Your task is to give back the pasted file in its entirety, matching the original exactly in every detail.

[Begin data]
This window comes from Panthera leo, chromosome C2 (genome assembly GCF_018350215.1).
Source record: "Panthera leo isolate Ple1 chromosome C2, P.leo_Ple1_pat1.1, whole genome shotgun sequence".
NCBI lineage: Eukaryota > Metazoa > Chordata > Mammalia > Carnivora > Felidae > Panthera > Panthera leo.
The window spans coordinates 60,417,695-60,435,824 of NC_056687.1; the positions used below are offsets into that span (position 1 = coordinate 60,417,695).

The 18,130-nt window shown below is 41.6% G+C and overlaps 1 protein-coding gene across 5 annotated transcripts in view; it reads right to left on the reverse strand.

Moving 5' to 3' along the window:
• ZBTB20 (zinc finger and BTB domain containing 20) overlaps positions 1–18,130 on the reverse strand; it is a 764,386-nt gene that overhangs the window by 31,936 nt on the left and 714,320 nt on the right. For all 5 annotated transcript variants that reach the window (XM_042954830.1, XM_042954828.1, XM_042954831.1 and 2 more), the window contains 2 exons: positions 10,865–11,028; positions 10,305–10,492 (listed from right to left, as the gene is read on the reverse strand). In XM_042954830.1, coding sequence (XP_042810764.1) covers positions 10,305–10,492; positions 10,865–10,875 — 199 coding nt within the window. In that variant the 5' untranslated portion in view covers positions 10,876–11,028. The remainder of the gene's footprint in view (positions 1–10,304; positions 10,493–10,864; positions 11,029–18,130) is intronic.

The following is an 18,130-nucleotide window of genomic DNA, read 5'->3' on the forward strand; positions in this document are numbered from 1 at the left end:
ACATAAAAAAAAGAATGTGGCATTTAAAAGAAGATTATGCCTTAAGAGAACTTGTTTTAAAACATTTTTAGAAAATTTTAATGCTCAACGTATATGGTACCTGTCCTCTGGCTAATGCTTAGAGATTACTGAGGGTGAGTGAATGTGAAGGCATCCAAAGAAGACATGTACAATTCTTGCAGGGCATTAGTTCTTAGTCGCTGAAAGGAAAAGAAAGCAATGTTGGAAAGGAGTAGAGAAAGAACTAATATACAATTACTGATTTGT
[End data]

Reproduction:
This window comes from Panthera leo, chromosome C2 (genome assembly GCF_018350215.1).
Source record: "Panthera leo isolate Ple1 chromosome C2, P.leo_Ple1_pat1.1, whole genome shotgun sequence".
NCBI lineage: Eukaryota > Metazoa > Chordata > Mammalia > Carnivora > Felidae > Panthera > Panthera leo.
The window spans coordinates 60,417,695-60,435,824 of NC_056687.1; the positions used below are offsets into that span (position 1 = coordinate 60,417,695).

The 18,130-nt window shown below is 41.6% G+C and overlaps 1 protein-coding gene across 5 annotated transcripts in view; it reads right to left on the reverse strand.

Moving 5' to 3' along the window:
• ZBTB20 (zinc finger and BTB domain containing 20) overlaps positions 1–18,130 on the reverse strand; it is a 764,386-nt gene that overhangs the window by 31,936 nt on the left and 714,320 nt on the right. For all 5 annotated transcript variants that reach the window (XM_042954830.1, XM_042954828.1, XM_042954831.1 and 2 more), the window contains 2 exons: positions 10,865–11,028; positions 10,305–10,492 (listed from right to left, as the gene is read on the reverse strand). In XM_042954830.1, coding sequence (XP_042810764.1) covers positions 10,305–10,492; positions 10,865–10,875 — 199 coding nt within the window. In that variant the 5' untranslated portion in view covers positions 10,876–11,028. The remainder of the gene's footprint in view (positions 1–10,304; positions 10,493–10,864; positions 11,029–18,130) is intronic.

The following is an 18,130-nucleotide window of genomic DNA, read 5'->3' on the forward strand; positions in this document are numbered from 1 at the left end:
ACATAAAAAAAAGAATGTGGCATTTAAAAGAAGATTATGCCTTAAGAGAACTTGTTTTAAAACATTTTTAGAAAATTTTAATGCTCAACGTATATGGTACCTGTCCTCTGGCTAATGCTTAGAGATTACTGAGGGTGAGTGAATGTGAAGGCATCCAAAGAAGACATGTACAATTCTTGCAGGGCATTAGTTCTTAGTCGCTGAAAGGAAAAGAAAGCAATGTTGGAAAGGAGTAGAGAAAGAACTAATATACAATTACTGATTTGT